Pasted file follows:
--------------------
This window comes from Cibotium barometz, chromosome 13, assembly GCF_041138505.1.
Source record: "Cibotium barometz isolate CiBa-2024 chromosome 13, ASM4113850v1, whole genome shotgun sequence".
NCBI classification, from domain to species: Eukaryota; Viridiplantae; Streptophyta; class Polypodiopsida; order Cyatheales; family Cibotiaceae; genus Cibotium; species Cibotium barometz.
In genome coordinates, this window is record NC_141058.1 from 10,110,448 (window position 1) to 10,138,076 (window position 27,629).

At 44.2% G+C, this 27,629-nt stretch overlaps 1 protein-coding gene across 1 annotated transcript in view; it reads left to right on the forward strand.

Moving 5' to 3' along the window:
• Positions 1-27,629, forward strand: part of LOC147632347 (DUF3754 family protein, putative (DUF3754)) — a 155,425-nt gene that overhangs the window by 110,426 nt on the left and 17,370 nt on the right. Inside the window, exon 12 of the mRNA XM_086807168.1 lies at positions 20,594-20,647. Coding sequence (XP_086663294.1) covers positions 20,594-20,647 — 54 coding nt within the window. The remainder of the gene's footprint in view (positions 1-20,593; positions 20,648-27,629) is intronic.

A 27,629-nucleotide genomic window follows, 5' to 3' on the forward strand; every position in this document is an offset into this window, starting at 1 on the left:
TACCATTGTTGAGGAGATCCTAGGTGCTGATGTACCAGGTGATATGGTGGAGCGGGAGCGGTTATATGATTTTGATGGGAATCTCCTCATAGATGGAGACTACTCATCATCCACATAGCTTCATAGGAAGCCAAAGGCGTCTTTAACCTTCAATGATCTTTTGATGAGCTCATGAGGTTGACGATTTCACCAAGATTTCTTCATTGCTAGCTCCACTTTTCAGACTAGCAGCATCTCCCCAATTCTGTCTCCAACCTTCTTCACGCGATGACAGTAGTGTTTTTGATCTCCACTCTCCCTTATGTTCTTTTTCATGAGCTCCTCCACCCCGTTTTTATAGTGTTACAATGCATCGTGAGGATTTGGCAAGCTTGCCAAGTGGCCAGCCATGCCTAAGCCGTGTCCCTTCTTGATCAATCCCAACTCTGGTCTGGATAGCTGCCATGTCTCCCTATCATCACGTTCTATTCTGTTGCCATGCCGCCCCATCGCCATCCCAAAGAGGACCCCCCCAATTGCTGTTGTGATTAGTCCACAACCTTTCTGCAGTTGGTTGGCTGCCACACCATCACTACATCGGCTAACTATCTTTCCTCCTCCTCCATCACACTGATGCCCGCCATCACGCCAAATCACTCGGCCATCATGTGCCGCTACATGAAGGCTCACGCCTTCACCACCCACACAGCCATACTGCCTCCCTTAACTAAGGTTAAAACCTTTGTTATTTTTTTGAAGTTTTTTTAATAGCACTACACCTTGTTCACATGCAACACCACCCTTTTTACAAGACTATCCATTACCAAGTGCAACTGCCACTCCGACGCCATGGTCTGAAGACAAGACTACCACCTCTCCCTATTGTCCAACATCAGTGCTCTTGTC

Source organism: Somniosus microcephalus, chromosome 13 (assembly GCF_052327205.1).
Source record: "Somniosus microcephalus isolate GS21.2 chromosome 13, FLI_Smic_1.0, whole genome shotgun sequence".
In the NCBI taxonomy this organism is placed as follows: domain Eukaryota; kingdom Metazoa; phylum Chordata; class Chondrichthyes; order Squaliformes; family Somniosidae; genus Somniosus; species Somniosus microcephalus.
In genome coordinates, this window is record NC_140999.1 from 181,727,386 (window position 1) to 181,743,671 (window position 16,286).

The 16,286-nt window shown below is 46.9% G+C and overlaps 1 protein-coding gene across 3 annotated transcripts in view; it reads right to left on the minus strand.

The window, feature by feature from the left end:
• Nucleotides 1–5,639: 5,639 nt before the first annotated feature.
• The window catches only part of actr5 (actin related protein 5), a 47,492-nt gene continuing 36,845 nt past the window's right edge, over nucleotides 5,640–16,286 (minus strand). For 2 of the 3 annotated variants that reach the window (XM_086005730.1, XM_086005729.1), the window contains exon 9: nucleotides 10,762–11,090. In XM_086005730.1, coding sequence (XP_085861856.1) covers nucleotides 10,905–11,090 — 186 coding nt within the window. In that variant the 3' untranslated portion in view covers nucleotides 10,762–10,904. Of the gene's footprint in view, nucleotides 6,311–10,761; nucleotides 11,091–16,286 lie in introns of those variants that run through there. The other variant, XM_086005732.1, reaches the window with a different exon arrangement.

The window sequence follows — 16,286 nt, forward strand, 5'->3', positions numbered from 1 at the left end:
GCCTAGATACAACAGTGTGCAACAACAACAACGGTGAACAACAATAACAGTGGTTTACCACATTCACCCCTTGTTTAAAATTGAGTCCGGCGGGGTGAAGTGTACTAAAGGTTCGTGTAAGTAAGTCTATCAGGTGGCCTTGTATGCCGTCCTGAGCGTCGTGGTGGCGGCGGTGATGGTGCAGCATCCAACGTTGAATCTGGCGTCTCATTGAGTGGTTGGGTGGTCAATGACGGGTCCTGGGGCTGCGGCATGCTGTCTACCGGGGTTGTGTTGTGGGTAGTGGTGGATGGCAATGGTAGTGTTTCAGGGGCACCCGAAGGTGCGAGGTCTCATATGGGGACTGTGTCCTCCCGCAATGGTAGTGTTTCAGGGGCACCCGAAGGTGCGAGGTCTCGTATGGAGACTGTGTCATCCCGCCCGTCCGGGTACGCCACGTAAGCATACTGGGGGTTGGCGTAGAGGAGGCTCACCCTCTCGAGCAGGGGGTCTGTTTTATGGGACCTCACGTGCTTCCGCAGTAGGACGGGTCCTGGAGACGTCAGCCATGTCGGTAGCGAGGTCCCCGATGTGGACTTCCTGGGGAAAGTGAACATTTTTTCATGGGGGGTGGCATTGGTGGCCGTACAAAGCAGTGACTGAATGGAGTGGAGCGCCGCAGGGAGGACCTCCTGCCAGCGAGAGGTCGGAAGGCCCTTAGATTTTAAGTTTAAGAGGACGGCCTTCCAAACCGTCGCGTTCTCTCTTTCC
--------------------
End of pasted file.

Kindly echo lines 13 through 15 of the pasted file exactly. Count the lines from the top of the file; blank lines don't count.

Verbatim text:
In genome coordinates, this window is record NC_140999.1 from 181,727,386 (window position 1) to 181,743,671 (window position 16,286).

The 16,286-nt window shown below is 46.9% G+C and overlaps 1 protein-coding gene across 3 annotated transcripts in view; it reads right to left on the minus strand.

The window, feature by feature from the left end: